Queen's much-loved horses, trained to hear ‘sobbing’, to lead funeral procession

Funeral steeds leading Queen Elizabeth II’s coffin procession carry decades of symbolism. The four horses chosen to lead the monarch’s coffin procession as it leaves Westminster Abbey were gifted to her by the Royal Canadian Mounted Police (RCMP).

The horses- George, Elizabeth, Darby and Sir John- are part of a long line of Canadian horses ridden by senior royals during Trooping the Color and the annual parade.

The four Canadian horses will lead a total of 199 military equines: 102 in the central London procession from Westminster Hall to Wellington Arch, and another 97 in a caravan to St George’s Chapel at Windsor Castle.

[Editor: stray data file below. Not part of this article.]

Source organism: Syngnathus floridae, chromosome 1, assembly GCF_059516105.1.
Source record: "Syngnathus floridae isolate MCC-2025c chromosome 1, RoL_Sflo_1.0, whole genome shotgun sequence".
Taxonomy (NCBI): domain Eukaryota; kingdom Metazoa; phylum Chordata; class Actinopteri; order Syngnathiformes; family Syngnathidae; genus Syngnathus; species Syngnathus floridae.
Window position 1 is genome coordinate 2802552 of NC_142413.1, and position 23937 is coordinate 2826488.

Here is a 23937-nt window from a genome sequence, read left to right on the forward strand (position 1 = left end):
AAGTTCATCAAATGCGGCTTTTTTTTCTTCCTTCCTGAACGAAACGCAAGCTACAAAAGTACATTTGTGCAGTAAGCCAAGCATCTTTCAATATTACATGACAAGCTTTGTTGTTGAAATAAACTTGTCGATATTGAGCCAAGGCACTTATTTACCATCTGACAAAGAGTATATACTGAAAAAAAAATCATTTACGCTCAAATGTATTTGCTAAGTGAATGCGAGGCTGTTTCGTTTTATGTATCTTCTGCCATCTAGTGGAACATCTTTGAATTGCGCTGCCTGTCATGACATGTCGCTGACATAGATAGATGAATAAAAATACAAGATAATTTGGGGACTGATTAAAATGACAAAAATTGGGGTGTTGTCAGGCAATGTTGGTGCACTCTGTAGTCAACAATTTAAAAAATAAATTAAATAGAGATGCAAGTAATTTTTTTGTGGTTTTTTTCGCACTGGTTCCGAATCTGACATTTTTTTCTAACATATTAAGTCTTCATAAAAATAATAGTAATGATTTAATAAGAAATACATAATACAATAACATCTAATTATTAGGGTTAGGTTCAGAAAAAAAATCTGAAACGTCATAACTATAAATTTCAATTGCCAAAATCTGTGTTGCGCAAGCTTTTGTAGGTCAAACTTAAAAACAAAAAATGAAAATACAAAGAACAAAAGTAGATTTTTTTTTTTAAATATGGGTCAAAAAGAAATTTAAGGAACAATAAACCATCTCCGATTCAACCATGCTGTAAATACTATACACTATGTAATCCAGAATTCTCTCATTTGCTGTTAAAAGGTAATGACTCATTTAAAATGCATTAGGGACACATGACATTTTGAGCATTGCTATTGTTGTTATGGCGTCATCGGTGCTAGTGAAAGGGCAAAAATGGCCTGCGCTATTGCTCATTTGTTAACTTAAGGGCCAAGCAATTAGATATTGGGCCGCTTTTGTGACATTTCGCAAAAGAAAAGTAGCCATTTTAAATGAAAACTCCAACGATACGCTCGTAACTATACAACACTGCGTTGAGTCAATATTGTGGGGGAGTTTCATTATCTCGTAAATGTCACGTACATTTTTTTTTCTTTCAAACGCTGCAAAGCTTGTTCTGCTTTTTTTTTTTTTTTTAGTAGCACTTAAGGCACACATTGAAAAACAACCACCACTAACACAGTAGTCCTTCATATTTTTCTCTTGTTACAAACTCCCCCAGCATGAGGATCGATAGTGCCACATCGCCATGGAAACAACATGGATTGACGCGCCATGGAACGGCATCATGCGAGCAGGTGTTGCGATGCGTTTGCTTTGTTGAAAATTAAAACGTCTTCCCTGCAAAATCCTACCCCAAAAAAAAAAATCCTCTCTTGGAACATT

The horses have undergone special training, reports said, adding that “crying” soldiers threw flowers at the horses several times during the rehearsal in order to make the animals familiar with the sound of “sobbing”.

Queen’s love for horses

Queen Elizabeth II was just sixteen when she visited a racing stable with her father George VI. The monarch’s love for horses was unwavering as she successfully bred native ponies and had a long relationship with the thoroughbred racehorse, CNN reported. Her love for horses was also apparent when in her first public appearance after the Covid lockdown in 2020, she was seen riding one of her ponies in the Windsor Castle.